Lockheed Martin communications manager Thad Madden said that the company spent a year reviewing the computer, called the D-Wave One, before purchasing it. The company plans to use the computer to build “cyber-physical systems,” which integrate software with environmental sensors.
The announcement comes just a few weeks after D-Wave researchers published a paper in Nature describing how D-Wave’s devices work, using a process called quantum annealing. The paper demonstrated quantum behavior in a system with eight qubits made from superconducting loops, by showing that (classical) thermal fluctuations could not be responsible for flipping the qubits’ spins.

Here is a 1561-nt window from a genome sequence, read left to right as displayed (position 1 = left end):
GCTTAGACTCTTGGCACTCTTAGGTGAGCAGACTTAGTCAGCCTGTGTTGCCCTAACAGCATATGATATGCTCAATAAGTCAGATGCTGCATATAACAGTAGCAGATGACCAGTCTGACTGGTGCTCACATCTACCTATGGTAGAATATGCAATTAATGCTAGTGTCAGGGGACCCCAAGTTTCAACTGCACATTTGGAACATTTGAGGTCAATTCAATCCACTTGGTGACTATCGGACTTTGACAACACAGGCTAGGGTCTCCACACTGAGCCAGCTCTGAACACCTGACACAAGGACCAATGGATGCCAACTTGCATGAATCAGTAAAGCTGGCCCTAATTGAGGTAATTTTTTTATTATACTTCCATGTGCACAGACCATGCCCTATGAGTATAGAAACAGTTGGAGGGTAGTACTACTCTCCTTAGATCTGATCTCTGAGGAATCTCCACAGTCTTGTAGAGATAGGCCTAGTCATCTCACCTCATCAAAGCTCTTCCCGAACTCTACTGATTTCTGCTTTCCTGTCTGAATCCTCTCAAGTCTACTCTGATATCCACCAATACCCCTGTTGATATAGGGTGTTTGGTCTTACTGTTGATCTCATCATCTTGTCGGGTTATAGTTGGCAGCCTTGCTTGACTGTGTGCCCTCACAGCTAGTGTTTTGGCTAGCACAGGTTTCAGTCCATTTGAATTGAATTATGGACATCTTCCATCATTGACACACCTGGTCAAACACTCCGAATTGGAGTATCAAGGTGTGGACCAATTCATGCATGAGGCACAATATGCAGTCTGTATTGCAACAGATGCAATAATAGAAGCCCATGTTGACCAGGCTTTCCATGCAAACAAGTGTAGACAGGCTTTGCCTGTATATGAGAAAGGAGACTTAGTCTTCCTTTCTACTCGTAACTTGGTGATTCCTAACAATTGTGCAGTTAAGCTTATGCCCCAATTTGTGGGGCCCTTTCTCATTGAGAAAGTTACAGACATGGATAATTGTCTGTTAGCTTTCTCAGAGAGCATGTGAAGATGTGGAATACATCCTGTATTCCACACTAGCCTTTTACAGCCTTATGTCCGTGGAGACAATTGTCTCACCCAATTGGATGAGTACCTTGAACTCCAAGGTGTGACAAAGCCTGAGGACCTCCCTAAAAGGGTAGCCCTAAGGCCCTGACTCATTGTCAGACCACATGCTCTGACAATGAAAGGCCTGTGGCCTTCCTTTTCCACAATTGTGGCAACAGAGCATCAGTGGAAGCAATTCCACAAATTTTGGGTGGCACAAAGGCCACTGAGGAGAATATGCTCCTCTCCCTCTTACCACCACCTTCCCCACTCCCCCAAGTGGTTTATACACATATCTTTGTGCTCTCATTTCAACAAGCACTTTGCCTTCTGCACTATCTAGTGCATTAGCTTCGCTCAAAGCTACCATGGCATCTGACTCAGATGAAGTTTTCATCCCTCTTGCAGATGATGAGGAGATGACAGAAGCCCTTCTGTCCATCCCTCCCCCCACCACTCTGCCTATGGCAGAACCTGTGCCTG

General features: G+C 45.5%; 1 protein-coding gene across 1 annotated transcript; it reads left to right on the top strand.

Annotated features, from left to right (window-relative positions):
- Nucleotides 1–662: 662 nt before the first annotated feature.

D-Wave One uses 16 of these eight-qubit cells in its 128-qubit chip. However, due to the complexity of the 128-qubit chip, some experts in the quantum computing field are still not fully convinced that D-Wave’s commercial system works with quantum effects.